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Use Voter Data for a Smart Political Campaign
‘Big Brother’ is watching, in sophisticated digital ways
By Gitte Laasby
Town of Mukwonago voter Priscilla Trulen is used to ignoring political solicitations. For weeks, she’s been receiving three political robocalls per day related to the presidential election. On Thursday, she got seven.
But one call she got on Halloween still haunts her. It was a recorded message read by a presidential candidate trying to get her to vote.
“It was Mitt Romney saying, ‘I know you have an absentee ballot and I know you haven’t sent it in yet,’ ” Trulen said in an interview. “That just sent me over the line. Not only is it like Big Brother. It is Big Brother. It’s down to where they know I have a ballot and I haven’t sent it in! I thought when I requested the ballot that the only other entity that would know was the Mukwonago clerk.”
Trulen isn’t the only voter among Wisconsin’s much-courted electorate who is getting creeped out by the political campaigns’ unprecedented, uncanny ability to micro-target voters who are likely to vote for their candidate.
The solicitations give only a small glimpse into how much digital information the campaigns are able to access about voters.
For years, campaigns have requested the statewide voter registration list, which is subject to public information requests.
The database contains the names and addresses of active voters who are registered and able to vote, as well as inactive voters who are ineligible to vote because they have passed away, moved out of state or committed a felony, or people who need to re-register to be eligible, said Reid Magney, public information officer with the Wisconsin Government Accountability Board.
The list also contains information that the state does not release, for instance people’s birth dates, driver’s license numbers and phone numbers.
“It’s typical for both parties, or individual candidates, to be making public records requests from the clerks. And it’s perfectly legal,” Magney said. “This information is public so there’s transparency in our elections. . . . Except for how you vote, there really are no secrets.”
The state database also contains information on absentee voters. The state’s 1,851 municipalities are required to account for military and overseas absentee ballots both before and after the election, Magney said. Municipalities don’t have to report to the state whether regular absentee ballots such as Trulen’s have been returned until the election is over. However, some municipalities, including the Town of Mukwonago where Trulen lives, report to the state database as they go whether those ballots have been returned. Most likely, that’s how the Republican campaign found out Trulen received an absentee ballot.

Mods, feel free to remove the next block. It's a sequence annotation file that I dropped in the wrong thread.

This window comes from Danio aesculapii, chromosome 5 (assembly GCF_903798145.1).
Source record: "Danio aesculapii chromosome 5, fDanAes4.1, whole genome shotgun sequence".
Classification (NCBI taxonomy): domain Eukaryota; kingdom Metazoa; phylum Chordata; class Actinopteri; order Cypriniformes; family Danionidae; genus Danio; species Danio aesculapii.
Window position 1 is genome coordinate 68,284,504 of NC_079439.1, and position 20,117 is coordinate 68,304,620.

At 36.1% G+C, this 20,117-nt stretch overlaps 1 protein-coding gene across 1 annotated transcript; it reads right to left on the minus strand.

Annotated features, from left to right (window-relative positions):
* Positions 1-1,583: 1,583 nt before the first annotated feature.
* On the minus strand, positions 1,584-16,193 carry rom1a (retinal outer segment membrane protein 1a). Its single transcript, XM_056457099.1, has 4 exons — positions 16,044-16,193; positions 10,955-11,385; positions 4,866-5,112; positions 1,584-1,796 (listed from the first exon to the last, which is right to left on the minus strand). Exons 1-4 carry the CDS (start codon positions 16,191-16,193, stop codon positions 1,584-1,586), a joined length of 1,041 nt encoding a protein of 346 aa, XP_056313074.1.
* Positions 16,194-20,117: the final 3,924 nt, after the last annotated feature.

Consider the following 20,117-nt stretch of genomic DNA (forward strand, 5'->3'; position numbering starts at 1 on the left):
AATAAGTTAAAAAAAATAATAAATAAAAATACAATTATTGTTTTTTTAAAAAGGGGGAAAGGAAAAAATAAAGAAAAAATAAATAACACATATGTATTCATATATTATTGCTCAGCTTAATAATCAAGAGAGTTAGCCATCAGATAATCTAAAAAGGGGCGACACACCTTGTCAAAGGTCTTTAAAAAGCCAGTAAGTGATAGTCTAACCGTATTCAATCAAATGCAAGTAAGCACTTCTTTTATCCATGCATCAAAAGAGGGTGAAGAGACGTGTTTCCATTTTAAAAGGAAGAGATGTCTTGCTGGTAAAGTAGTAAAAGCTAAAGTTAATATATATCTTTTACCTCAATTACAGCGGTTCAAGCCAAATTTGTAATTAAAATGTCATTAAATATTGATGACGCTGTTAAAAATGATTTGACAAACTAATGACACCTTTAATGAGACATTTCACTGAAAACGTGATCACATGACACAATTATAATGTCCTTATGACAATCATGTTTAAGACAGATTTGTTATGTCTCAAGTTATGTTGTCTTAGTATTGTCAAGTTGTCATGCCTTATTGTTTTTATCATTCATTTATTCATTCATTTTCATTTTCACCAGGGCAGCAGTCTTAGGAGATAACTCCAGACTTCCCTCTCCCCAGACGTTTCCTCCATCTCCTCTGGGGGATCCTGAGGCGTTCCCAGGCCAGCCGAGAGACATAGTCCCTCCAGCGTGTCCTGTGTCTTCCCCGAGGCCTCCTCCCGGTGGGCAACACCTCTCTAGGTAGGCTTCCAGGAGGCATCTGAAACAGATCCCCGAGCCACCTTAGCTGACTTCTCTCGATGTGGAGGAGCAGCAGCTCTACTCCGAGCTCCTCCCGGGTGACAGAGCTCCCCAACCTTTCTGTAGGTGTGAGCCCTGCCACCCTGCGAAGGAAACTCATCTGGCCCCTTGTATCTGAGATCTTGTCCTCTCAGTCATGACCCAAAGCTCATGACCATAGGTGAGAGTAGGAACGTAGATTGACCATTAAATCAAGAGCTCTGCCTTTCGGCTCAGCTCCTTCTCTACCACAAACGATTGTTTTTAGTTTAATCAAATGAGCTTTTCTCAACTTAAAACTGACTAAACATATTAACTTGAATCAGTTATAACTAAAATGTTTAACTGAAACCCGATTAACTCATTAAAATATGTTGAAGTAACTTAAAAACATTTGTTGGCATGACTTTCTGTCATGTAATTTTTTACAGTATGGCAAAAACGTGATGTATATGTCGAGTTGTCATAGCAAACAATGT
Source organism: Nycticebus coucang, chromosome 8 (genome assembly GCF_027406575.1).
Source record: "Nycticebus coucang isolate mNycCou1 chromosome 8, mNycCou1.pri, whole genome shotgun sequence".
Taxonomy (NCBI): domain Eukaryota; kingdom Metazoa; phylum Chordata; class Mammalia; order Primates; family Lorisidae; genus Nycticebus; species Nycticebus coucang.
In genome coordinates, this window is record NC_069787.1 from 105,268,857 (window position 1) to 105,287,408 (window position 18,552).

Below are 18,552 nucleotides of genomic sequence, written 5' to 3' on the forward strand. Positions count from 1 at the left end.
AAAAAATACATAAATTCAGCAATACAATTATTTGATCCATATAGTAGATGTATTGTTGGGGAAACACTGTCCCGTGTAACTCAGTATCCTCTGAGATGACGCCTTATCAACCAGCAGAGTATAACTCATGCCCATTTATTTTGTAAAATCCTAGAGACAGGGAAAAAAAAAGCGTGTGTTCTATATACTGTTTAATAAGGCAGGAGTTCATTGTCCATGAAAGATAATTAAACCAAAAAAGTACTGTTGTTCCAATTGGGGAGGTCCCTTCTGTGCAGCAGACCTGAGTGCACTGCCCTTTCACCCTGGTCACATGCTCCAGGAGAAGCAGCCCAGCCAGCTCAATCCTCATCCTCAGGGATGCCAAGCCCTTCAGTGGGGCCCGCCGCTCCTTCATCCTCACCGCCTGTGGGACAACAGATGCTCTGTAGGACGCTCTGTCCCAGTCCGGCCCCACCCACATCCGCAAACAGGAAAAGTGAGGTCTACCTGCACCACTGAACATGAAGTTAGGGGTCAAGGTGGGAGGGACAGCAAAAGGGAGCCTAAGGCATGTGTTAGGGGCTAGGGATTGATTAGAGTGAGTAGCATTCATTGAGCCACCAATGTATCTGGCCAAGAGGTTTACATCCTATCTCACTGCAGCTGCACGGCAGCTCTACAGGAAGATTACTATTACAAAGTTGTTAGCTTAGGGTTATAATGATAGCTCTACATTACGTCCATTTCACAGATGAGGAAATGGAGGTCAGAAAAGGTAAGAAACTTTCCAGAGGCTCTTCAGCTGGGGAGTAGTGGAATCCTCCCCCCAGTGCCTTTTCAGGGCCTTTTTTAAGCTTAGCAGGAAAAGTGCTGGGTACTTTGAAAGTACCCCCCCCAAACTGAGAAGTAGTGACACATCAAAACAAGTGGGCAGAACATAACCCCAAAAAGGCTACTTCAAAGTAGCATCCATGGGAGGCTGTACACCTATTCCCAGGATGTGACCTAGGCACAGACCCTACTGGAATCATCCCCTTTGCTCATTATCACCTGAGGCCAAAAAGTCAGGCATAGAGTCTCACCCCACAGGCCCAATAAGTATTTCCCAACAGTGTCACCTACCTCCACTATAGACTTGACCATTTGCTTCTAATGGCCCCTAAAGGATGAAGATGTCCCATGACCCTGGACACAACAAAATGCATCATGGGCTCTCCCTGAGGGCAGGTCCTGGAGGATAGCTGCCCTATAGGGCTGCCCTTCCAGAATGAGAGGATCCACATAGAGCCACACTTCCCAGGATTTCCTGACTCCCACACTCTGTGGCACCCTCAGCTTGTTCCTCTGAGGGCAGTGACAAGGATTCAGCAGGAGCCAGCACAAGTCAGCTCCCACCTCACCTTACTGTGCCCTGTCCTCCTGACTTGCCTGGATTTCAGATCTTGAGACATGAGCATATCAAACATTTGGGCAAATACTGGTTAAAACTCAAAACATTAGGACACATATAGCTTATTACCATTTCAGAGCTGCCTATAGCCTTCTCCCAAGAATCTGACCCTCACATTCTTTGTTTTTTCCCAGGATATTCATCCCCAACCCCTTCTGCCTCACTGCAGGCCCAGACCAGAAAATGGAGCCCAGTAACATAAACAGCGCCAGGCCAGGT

“There’s nothing confidential as far as, ‘Did so and so vote?’ ” said Kathy Karalewitz, administrative clerk treasurer with the town. “As far as how they vote, yes.”
Requesters can also request information related to absentee ballots directly from the municipalities, although that’s more cumbersome and labor intensive.
The cost of the entire state database is $12,500. Four requesters have been willing to pay that since Sept. 1, Magney said: Catalist (a progressive voter database organization), the Democratic National Committee, and data analysis firm Aristotle – all based in Washington, D.C. The last requester was Colorado-based Magellan Strategies, a firm that specializes in “micro-targeting” for Republican parties and candidates.
Another 200 requests have been made since Sept. 1 for smaller portions of the database, Magney said.
Crunching the numbers
But what really enables the campaigns to “slice and dice” the electorate down to individual voters is that the voter list is correlated with a slew of other information designed to predict voting behavior and issues that the voter would care about.
In an interview with PBS that aired in October, Aristotle’s chief executive officer, John Phillips, said the company keeps up to 500 data points on each voter – from the type of clothes they buy, the music they listen to, magazines they read and car they own, to whether they are a NASCAR fan, a smoker or a pet owner, or have a gold credit card. Some of that information comes from commercial marketing firms, product registration cards or surveys. Other information is obtained through Facebook, door-to-door canvassing, petitions and computer cookies – small data codes that register which websites the user has visited.
Through data modeling, analyzers can categorize voters based on how they feel about specific issues, values or candidates. They then try to predict voting behavior and figure out which issue ads voters are most likely to be susceptible to – for instance ads on education, gun control or immigration.